My family recently moved to a new town and into a new house. We had boxes, clothing, furniture, and all sorts of junk…I mean stuff…scattered everywhere. Most have had an experience similar to this one, and a select few have probably done this multiple times, but I have not found anyone willing to admit they truly enjoy the process.
After getting everything in some semblance of order, we sat down on the couch at the end of a tiring day and decided to watch TV to relax before going to sleep. It was then that a frightening reality momentarily confronted us: the remote control for the TV was missing. A frantic search ended quickly as my wonderful wife knew exactly where it could be found, but not before the boys and I lamented what calamities awaited us if it could not be located. Yes, I am being a little overdramatic to help introduce the point of this article. However, do not assert your family is immune to the brief panic resulting from a misplaced remote to the TV or some other electronic gadget. I remember vaguely serving as the remote control for my parents and turning the knob on our TV in my youth. Today, everything has a remote, and as Bro. John Deberry likes to say: “Today, everything in the house is run by a switch, except the kids.”
Well, this episode reminded me of the account recorded in Acts 5:1-11. You may remember this concerned the deception attempted by the husband and wife team of Ananias and Sapphira in regards to a contribution they made from selling a property. Reading between the lines allows us to see how Ananias, with the knowledge of his wife, presented the gift to the church and the apostles as the total price of the land sale. In verses 3-4 Peter rebukes this effort and tells Ananias he was guilty of lying not only to men but also to God and the Holy Spirit. He dies on the spot and is buried straightway. In verses 7-8, Sapphira arrives three hours later unaware of what had happened to her lying husband and is asked if the proposed gift was the full asking price, and she answered affirmatively. Peter rebukes her for the same falsehood and assures her it will cost her exactly what it cost her husband, and she fell dead on the spot.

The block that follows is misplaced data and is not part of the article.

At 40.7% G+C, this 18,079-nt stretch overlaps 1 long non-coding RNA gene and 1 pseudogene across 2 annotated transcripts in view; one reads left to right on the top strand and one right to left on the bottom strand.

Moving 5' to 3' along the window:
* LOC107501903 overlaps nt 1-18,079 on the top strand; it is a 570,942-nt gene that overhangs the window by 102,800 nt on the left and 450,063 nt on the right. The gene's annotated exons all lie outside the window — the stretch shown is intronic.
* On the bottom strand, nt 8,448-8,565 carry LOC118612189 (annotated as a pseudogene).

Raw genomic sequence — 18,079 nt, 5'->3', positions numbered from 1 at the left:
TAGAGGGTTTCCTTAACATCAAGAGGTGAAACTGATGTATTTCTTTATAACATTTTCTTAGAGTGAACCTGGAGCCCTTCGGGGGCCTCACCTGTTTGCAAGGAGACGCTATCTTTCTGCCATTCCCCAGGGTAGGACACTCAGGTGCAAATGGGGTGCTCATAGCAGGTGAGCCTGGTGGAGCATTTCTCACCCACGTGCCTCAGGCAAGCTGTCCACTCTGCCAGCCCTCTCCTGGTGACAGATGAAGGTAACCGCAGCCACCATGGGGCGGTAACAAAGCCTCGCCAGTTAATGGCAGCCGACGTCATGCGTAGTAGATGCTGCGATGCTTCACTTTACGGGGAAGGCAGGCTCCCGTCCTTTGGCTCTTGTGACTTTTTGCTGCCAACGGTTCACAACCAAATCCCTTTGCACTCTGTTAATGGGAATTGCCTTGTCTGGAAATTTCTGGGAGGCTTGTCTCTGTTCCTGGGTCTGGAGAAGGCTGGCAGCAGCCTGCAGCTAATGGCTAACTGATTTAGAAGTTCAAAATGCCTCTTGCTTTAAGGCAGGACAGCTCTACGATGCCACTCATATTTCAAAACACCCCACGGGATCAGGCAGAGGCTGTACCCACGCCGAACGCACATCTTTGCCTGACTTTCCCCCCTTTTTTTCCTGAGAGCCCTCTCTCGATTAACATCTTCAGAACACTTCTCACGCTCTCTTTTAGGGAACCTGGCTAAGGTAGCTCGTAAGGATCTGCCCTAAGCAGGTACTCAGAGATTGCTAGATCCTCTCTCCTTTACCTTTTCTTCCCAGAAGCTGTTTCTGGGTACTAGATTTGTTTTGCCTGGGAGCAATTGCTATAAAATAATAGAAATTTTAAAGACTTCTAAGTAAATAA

What is the point of this episode? Certainly, it shows us the deadly folly of lying, but verse four provides an additional insight worth noting and remembering. Peter asked: “While it (land) remained, was it not your own? And after it was sold, was it not in your own control?” (emphasis added)
Would this duo have paid with their life if they had only brought a portion of the proceeds and stated that they were donating, just for an example, 50% of the selling price and keeping the other 50%? I do not believe they would because Peter said it was under their control.
What are you and I in control of today? We can talk about the weather, argue about politics, and fuss about the decisions of a football coach, but we have no control over these things. Instead, let us seek to employ self-control. Seventeen times in the New Testament we are urged to exhibit self-control. This is the most challenging kind of control, but is the only control you can possibly and properly exhibit! Most of us realized long ago that controlling ourselves is a very tall order and we fail in many areas. I wish I had a mute button to turn myself off sometimes or a rewind button to go back and behave differently.
So instead of trying to control or manipulate other people or situations, try to demonstrate some self-control over your own life, including your attitudes, actions, time, talents, and such like. Don’t hide or misplace my TV remote either, I might have to get out of the recliner!